Due to Steve not having all the fabrics available on Friday, he invited the group to make use of the print room today. I for one, would not miss out on this fantastic opportunity, and relished the chance to explore further.
BATIK – Drawing with Wax
Taking old pages from a nature encyclopaedia, stretching the paper on a board, fixing down with gum paper and leaving to dry. Once dry, wax was administered to the surface in the form of patterns found on different pages, or simply enhancing the image being worked on. The idea arose from the idea of patterns within patterns and reconstructing the deconstructed. Black, Violet, Olive Green and Yellow were used as my chosen colour scheme. As a next step, I may remove the wax from my least favourite pieces and try again to rebuild new from old. Had to let them dry.
Whilst waiting for these to dry, I prepared an old A3 piece of paper ready for the adhesion of further ripped and deconstructed paper remnants. I purposely chose remnants from previous projects as to fit in with my principle idea of producing as little waste as possible.
The piece was embellished with hot wax via a tjanting, and once wax was dry the paper was administered with a range of blue, orange, green and yellow heat transfer paints. The colours were chosen as my interpretation of the Autumn; yellow, orange and green to signify the falling leaves and dying flora, and the blue to signify the darkening skies. Again, had to wait for piece to dry (helped along by a fan).
As you can guess, I love to keep busy and hate waiting around; time waits for no man.
Old A4 envelops became the material to print heat transfer paint onto; different tones of blue/black/green/yellow were applied to a square polystyrene block and administered to the A4 envelope surface. As the prints looked a little wonky/shonky/lopsided, I decided to cut them into individual squares, and arranged them in a more symmetrical/geometric line. The heat press now beckoned!!!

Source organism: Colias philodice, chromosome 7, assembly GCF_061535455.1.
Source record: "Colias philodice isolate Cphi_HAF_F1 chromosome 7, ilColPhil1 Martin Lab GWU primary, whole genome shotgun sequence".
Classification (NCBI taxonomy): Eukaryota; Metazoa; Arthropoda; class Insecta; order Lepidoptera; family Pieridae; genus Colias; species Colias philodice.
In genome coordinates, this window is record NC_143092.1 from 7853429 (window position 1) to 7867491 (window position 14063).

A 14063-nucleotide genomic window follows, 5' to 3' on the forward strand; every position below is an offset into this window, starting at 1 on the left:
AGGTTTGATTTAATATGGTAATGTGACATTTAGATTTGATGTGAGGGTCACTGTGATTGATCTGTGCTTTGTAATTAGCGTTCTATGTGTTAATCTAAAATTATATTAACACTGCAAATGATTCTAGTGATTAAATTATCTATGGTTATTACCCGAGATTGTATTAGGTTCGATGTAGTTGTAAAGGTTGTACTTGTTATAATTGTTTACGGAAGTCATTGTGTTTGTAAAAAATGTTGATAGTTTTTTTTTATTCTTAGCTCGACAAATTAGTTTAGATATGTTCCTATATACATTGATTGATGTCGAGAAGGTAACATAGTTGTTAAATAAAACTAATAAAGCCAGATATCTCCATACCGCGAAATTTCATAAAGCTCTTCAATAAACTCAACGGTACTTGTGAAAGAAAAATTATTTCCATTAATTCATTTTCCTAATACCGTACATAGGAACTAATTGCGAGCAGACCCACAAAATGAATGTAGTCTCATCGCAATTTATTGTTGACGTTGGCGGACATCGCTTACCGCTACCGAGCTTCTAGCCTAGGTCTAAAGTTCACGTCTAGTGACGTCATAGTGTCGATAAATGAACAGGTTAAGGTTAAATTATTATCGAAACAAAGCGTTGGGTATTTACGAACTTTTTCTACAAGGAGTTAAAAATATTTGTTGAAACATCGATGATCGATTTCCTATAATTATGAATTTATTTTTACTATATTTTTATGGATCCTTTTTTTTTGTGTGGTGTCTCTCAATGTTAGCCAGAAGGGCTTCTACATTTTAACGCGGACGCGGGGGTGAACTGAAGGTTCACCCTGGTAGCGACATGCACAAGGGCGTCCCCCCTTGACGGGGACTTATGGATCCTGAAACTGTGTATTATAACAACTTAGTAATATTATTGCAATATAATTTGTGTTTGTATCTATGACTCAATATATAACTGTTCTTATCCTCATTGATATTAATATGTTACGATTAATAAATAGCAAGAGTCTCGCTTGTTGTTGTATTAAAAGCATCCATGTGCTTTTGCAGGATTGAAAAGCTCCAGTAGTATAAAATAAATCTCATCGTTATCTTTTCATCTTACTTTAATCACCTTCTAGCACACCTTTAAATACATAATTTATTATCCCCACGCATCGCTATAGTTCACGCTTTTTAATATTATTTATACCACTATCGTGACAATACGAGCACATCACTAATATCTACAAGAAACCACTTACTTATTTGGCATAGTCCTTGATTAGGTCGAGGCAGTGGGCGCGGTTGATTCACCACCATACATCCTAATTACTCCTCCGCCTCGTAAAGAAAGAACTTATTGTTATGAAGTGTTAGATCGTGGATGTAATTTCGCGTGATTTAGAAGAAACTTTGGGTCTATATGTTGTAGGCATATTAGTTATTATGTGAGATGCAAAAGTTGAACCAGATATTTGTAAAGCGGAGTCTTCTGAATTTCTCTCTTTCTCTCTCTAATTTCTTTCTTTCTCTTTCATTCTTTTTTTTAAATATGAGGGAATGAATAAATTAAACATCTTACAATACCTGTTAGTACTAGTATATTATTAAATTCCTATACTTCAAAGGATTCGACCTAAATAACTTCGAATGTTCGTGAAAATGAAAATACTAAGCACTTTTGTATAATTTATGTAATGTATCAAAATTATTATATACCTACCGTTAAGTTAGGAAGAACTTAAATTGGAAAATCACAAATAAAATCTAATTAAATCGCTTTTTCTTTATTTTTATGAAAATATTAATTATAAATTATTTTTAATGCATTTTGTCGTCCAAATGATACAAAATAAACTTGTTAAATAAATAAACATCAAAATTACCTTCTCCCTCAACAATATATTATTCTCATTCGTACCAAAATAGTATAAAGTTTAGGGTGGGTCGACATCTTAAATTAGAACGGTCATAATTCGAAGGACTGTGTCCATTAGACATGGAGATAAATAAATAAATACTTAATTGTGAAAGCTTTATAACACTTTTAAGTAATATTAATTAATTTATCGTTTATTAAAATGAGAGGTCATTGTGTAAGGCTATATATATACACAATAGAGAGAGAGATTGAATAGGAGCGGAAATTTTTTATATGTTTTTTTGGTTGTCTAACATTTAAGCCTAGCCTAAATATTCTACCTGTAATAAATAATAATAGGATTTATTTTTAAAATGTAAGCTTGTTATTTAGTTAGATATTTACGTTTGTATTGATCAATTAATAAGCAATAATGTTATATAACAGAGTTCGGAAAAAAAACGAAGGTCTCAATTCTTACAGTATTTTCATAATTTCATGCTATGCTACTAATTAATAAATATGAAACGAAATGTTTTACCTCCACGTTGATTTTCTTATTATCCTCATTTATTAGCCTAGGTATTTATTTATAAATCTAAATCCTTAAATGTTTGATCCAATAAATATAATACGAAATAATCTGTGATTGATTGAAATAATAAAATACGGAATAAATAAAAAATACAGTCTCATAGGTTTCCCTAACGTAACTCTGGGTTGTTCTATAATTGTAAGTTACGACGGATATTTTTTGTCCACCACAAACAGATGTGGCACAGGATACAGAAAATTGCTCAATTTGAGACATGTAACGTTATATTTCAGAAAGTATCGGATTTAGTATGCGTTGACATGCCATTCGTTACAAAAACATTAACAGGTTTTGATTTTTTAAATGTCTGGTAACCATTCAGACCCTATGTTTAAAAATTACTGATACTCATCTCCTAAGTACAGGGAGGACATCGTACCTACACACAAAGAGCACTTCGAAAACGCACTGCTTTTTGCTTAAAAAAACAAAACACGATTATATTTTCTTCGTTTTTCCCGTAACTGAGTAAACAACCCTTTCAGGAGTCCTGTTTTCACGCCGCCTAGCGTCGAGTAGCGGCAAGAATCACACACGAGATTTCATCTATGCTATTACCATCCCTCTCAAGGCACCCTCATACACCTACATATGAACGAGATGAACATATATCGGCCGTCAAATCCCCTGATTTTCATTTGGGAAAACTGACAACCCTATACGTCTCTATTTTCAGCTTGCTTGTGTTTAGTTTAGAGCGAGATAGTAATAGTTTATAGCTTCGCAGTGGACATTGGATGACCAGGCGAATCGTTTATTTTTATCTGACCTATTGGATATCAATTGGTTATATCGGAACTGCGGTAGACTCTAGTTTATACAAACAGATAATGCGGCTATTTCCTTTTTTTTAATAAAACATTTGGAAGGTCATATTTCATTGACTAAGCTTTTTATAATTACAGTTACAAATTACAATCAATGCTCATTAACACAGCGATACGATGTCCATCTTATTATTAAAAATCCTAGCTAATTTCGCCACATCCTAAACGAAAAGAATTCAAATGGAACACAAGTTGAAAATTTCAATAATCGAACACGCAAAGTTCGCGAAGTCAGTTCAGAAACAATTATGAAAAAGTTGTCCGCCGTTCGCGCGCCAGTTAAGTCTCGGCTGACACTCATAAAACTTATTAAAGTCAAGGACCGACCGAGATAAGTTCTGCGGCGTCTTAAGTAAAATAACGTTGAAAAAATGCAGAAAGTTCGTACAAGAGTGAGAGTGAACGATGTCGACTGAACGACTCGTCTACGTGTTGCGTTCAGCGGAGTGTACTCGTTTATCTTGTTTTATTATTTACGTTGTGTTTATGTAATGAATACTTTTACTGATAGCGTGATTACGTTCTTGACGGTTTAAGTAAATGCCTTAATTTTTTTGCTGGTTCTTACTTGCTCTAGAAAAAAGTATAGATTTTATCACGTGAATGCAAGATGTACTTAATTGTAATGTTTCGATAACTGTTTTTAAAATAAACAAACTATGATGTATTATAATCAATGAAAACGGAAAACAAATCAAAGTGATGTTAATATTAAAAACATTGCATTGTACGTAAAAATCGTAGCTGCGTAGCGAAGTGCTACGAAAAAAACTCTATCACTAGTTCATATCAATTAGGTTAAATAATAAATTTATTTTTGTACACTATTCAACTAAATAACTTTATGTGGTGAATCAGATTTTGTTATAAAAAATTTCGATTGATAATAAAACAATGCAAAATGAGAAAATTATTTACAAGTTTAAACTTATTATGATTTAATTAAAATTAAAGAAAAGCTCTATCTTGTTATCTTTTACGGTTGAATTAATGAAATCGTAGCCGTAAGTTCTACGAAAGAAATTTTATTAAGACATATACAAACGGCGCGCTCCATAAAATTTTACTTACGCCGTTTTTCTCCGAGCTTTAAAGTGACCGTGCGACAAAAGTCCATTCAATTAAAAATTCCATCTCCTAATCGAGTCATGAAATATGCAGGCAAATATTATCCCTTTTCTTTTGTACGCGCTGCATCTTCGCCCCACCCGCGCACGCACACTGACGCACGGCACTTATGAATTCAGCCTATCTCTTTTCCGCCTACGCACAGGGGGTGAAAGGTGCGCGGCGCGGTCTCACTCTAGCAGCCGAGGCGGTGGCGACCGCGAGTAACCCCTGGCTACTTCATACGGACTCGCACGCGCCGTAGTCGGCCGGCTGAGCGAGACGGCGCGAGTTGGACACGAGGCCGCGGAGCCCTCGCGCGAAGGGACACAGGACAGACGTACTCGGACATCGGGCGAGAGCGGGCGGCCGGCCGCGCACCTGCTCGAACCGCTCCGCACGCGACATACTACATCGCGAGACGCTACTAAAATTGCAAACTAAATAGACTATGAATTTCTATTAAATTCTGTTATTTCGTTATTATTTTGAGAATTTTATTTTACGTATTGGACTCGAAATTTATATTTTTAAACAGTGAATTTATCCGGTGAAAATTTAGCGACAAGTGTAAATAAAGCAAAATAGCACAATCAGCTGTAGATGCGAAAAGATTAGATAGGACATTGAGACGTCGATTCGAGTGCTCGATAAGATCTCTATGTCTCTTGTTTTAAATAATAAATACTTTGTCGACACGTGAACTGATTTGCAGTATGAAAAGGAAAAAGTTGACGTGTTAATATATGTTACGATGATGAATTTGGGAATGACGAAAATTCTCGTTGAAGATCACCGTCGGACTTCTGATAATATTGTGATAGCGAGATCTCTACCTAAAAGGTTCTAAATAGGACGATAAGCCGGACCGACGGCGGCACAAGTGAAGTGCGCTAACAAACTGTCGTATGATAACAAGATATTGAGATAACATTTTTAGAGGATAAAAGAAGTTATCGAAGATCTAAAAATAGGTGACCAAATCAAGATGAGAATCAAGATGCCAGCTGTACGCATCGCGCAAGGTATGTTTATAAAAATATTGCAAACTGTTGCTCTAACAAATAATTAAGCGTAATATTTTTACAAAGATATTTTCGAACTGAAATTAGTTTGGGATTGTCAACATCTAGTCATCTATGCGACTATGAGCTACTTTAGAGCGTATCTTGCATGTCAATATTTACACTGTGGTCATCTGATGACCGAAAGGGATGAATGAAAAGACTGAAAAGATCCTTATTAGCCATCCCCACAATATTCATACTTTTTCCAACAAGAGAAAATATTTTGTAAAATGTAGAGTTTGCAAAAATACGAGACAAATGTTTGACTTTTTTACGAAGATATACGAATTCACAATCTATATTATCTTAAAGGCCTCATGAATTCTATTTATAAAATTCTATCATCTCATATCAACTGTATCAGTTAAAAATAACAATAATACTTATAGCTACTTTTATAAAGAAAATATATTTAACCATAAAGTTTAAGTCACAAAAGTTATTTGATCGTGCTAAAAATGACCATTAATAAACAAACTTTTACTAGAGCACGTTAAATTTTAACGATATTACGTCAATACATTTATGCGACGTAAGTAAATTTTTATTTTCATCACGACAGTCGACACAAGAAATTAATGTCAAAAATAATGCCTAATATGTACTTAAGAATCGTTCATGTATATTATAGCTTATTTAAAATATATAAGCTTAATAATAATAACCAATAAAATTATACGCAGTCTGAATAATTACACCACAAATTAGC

Polyester Suedette in Solarno White & Polyester Satin in Plaza White were used to create these designs. Paperclips were used to crete a negative element within the whole design, but I actually think they look rather amateur, so will not be using them again. The second experiment involved heat press printing onto Polyester Satin, which resulted in a far more successful and slightly muted result in colour (which is exactly what I wanted). I then repeated this pattern on another two different fabrics, one being the fine polyester I had previously used, and unknown metallic chiffon type of fabric. Alone the design looked rather plain and static. However, by meshing the two other fabrics over the top, the design became kinetic and alive. The skill of deciphering what works, and doesn’t work, is essential to me as a learner!!
Bubblewrap exploration. Heat transfer paint applied, with various colours, directly onto the surface. Wrap used as painting plate. Polyester satin used initially. Interesting, but not particularly creative.
Decided to deconstruct some of the paper designs, and reconstruct them onto another piece of paper. Far more successful design. Really interest to see what I could do cutting the fabric into strips and weaving with it; manipulation of warp and weft could result in really interesting results. Could I further manipulate the fabric with the addition of free-machine stitch? All this to be documented in the coming week!!
My Paper Remnant/Batik/Heat Transfer Paint piece was now dry, so diving in to explore the print on a couple of different fabrics seemed mandatory. The results are fantastic; yes, the colours are a little on the bright side, but look incredibly energetic. Polyester Suedette, Satin and Mesh were used to create the (above) designs. The (middle) image was created by adding strips of paper to the fabric first, placing the print plate down on top and pressing the heat press down for 50 seconds. The paper was not quite thick enough, so let a little of the ink through into the space I wanted as only white. Next time, the paper will have a higher GSM. Mesh was use on the (bottom) image, to create patter/texture within the block colour.
To finish the session off, I utilised some of the printing ‘equipment’ I had stockpiled. On this occasion, I used dried seeds from a tree/shrub I had encountered on a walk @ Cefn Onn Park.
Absolutely love this design, so effective, and so effective; one of my 6 Print/Dye samples, for sure. The process involved painting the dried seed with super black heat transfer paint with a brush, reapplying the paint every 3 prints. The tonal range of each print is what makes this one of my favourite pieces. My first attempt ended in an accidental shift of the printing plate!!! Which in turn made the print move up the fabric, exactly what I did not want. I did reprint the design again, but the black was nowhere near as potent as the first print. However, I was still pleased with the outcome; so much so, the design was printed on a number of my failed bubblewrap prints. Alas, success!! The reconstruction of these new samples created some of my favourite final prints.